By David Rasnick

Reappraising AIDS March 1997

I just returned from my first AIDS conference, the Gordon Conference on the Chemotherapy of AIDS, held March 9-14 in Ventura, California. I went to present a poster of a paper that refuted one of the fundamental concepts of the prevailing HIV-AIDS model. The paper had just been published in a scientific journal, and I was eager to defend it against the scrutiny of my peers.

Also I knew that David Ho and his co-workers would be making presentations advancing the HIV model. I was determined to subject their ideas to scientific scrutiny face-to-face.

Gordon conferences are some of the worldís most prestigious scientific gatherings. Unlike nearly all other conferences, which seek to maximize the number of paying participants, Gordon conferences are generally limited to 100 attendees, all of whom must apply for acceptance. This makes them serious and productive events. All participants get a chance to attend every presentation, and to meet and question every presenter, either during formal Q&A periods, or informally during the social breaks.

Over my 20-year career as a pharmaceutical drug designer, Iíve attended about nine Gordon Conferences, where I have presented papers. Usually those conferences related to my specialty: proteases and the drugs that inhibit them.

Ho Charms Critics

Of the 100 attendees, 90% were American, and 43% were pharmaceutical company employees. I noticed something new to me at a Gordon Conference: a non-scientist participant, specifically, a representative of Project Inform, a political group devoted to promoting the HIV hypothesis.

The six-day event began on a Sunday. The special opening lecture was given by David Ho, director of NYU Medical Schoolís Aaron-Diamond AIDS Center, and Timeís 1996 Man of the Year.

His talk was titled, "Chemotherapy and Pathogenesis." Surprisingly, I was not the only critic in the audience.

Somebody in the front row challenged Hoís criteria for what constitutes an assay of infectious virus, a challenge that has profound implications for the basic tool of contemporary HIV science: the viral load test. He also disputed the mathematical basis of Hoís "virological mayhem" model, the paradigm upon which Ho wants to base "anti-HIV" therapy.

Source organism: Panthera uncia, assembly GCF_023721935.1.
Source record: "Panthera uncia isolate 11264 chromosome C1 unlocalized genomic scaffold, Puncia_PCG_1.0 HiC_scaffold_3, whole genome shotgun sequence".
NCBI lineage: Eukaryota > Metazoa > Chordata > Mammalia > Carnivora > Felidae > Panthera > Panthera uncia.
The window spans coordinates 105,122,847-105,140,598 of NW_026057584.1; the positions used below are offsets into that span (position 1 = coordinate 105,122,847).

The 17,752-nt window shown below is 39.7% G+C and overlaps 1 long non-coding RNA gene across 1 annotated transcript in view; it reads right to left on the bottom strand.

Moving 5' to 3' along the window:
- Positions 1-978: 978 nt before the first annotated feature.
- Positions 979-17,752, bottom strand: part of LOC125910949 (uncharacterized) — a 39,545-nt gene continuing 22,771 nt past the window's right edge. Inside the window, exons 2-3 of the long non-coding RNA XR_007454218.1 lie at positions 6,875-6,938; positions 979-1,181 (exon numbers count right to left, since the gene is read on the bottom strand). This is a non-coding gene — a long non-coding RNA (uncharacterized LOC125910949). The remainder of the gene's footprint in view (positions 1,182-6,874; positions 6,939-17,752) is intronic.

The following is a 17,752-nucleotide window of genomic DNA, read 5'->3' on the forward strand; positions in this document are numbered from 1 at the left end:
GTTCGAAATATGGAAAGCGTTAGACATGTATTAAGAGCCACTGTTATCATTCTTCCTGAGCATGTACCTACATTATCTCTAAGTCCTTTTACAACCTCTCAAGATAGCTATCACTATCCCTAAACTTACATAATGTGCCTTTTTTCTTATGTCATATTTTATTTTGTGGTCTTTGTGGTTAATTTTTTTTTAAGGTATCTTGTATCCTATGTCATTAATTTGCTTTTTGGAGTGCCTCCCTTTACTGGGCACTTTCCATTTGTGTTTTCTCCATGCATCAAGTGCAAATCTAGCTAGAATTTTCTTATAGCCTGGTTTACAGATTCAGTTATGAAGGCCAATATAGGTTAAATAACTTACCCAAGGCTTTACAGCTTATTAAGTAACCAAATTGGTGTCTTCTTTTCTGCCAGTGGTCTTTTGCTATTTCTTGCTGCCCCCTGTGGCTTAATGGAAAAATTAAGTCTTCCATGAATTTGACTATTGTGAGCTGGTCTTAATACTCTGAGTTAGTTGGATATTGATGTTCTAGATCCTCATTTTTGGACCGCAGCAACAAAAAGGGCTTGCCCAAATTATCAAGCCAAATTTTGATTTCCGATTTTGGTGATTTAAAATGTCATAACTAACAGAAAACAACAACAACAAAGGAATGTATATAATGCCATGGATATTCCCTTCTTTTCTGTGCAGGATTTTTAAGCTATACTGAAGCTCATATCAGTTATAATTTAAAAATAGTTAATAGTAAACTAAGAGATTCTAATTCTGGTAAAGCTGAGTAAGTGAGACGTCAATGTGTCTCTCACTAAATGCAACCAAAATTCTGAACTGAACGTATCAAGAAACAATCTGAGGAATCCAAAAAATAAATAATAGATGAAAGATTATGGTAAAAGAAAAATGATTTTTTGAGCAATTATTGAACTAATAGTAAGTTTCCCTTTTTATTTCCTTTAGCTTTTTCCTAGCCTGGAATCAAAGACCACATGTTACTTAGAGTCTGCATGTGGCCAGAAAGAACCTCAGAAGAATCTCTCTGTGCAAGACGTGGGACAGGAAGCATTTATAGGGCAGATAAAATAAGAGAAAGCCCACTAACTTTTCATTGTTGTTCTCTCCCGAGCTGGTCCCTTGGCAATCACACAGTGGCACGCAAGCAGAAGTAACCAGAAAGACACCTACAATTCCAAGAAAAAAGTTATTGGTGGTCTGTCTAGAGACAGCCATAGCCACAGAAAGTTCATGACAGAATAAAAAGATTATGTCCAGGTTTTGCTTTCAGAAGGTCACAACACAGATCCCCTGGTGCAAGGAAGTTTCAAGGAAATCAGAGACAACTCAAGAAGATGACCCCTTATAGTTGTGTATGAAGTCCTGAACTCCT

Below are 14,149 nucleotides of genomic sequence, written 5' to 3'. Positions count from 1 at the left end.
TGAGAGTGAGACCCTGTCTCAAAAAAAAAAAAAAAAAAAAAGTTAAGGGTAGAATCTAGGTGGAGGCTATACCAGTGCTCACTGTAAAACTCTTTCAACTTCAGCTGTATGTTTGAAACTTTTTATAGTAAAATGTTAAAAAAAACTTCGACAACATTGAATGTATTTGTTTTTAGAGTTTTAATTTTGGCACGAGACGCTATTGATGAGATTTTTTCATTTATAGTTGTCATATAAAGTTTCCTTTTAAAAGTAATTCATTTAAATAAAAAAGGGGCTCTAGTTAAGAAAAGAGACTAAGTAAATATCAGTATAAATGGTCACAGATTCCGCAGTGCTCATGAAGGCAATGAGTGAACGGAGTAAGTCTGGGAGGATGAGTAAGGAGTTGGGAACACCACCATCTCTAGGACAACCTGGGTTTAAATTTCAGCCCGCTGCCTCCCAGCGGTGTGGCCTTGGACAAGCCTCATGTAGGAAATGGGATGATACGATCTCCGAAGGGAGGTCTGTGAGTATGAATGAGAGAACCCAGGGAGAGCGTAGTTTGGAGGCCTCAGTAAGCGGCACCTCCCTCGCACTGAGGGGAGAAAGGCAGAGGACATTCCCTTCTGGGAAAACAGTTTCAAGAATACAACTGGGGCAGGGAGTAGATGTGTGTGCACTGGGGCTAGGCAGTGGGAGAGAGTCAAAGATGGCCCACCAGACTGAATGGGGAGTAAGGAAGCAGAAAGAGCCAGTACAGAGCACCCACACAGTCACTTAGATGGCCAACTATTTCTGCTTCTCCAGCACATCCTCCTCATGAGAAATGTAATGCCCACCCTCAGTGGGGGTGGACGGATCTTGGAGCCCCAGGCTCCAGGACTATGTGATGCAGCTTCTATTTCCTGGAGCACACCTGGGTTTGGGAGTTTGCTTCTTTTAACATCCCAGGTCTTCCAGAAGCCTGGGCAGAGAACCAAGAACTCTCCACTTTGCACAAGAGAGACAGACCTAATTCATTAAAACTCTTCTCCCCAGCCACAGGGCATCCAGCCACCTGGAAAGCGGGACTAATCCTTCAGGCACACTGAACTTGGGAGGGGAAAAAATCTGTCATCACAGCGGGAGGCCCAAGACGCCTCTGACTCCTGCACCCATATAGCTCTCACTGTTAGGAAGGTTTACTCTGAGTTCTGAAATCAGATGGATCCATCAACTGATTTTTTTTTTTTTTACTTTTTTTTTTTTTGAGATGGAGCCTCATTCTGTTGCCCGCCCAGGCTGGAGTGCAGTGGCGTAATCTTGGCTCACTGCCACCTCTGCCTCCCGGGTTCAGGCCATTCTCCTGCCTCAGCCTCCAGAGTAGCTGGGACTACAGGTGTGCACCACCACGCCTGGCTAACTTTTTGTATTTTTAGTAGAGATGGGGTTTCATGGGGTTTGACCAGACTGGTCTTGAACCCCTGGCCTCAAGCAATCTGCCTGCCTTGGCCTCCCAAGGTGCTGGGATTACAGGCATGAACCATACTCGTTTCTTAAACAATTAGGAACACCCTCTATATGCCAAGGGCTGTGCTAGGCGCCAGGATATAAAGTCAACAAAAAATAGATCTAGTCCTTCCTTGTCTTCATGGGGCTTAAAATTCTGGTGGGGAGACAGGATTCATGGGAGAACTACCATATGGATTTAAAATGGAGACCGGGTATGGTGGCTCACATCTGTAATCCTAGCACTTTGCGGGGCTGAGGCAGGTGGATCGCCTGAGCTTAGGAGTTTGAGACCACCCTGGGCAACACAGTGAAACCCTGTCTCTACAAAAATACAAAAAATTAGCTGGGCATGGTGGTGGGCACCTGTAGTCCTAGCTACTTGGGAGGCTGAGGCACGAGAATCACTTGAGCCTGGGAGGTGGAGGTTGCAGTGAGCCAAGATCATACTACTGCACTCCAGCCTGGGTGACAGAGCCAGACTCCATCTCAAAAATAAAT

The specifics of these objections were never made clear because Ho sidestepped the questions with the skill of a seasoned bureaucrat, and in doing so chewed up all the discussion time.

Another surprise was an obvious lack of Ho supporters in the audience. In subsequent breaks I found several others who openly rejected the validity of the "viral load" test and Hoís model of HIV/T4-cell dynamics.

Ho could easily become the next Anthony Fauci, who - as Director of the NIHís Institute of Allergies and Infectious Diseases - is the governmentís reigning king of HIV science. Ho is far more charming than Fauci and is coated with several layers of Teflon. Regrettably, Ho left the conference early Tuesday morning so I never got to talk with him. But I did get to take up the validity of the viral load test with one of his collaborators.

Cocktails Donít Help Patients

Martin Markowitz-co-author on some of Hoís most famous papers, including the 1995 Nature article that introduced the virological mayhem model and popularized the viral load test-stayed through the Wednesday presentations, and I was able to question him several times.

The first instance occurred during the question period of a lecture he gave on treating early HIV infection. He and Ho have been treating a cohort of 20 patients for close to a year with protease inhibitor/AZT cocktails. The study is on-going and no results have been published, so Markowitz was discussing preliminary data. According to him, most of the subjects already had AIDS symptoms at the start of the experimental therapy-including five whoíd previously been hospitalized-although a few had no history of symptoms.